One of the primary reasons blockchain systems have received widespread attention is their ability to provide secure networks without trusting a central entity. Despite this, there are some limitations of the blockchain approach, and understanding them is key to properly deploying new products and solutions.
IN THE PAST, AN 8 DIGIT PASSWORD WAS NEARLY IMPOSSIBLE TO CRACK, BUT IN 2021, IT’S NOT ONLY POSSIBLE - IT’S EASY.
Staying safe online is about more than just having a strong secret key. Avoiding illegal torrents and other un-verified downloads is a good place to start, but when it comes to corporate e-governance, things get even more complicated. Software review, careful audits, and change management should all be high priorities for any decentralized project. Storing private keys in a publicly accessible place can introduce further crimes of opportunity.
In addition, a weak quality password could make it possible for any computer with a modern video card to crack your password. The problem is worsened by the existence of inexpensive, on-demand processing, for example, through a traditional cloud provider. Finally, ensuring that your source of entropy/randomness is sufficient during account creation is something the end-user often does not have control over. Unfortunately, this can be a major weakness after keys were already thought to have been secured.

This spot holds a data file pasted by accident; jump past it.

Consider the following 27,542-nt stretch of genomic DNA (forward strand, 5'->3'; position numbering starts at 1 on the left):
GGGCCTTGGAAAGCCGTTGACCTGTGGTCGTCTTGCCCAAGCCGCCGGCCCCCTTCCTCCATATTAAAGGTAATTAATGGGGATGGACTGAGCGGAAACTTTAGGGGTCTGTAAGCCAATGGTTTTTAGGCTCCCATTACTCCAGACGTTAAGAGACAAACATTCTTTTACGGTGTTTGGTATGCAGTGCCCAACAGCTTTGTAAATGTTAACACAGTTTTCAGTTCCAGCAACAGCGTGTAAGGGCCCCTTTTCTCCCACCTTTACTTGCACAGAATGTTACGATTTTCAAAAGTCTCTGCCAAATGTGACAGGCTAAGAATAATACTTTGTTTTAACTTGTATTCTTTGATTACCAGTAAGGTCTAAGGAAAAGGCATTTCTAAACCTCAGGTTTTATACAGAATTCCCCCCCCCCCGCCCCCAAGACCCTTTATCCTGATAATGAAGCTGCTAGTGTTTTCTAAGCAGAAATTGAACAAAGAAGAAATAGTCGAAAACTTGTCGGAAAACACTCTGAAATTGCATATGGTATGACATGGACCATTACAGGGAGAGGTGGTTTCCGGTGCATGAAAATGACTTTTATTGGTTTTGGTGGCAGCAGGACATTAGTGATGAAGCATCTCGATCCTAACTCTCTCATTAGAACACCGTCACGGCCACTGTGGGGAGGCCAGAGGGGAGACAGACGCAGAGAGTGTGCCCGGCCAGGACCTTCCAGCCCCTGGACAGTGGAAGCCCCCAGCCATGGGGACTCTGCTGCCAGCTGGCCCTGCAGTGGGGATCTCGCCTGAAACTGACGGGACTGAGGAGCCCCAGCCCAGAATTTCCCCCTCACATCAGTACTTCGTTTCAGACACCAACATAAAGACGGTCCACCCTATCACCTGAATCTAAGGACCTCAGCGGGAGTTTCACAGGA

Aside from actual wallets being hacked, there is always the risk that a developer’s Github account could be compromised, in which case a bad actor could add malicious code into the client software for the blockchain network. In the past, bad actors have gone as far as to join the development communities for modules which were used in other software, such as the cryptographic libraries used in the Bitcoin client, and sought to create security loopholes by pushing malicious code to those dependencies.
Although the software we use to manage cryptocurrencies is called a “wallet”, no actual value is held in the wallet itself. Instead, it is a management interface for interacting with your private keys and blockchain networks. Modern cryptocurrency wallets are more like a chequebook, which doesn’t hold any actual assets directly, but can sign them to another person. Because balances are tracked by the blockchain itself, cryptocurrency wallets mainly automate the process of signing cryptographic messages and broadcasting them to peer nodes in the network.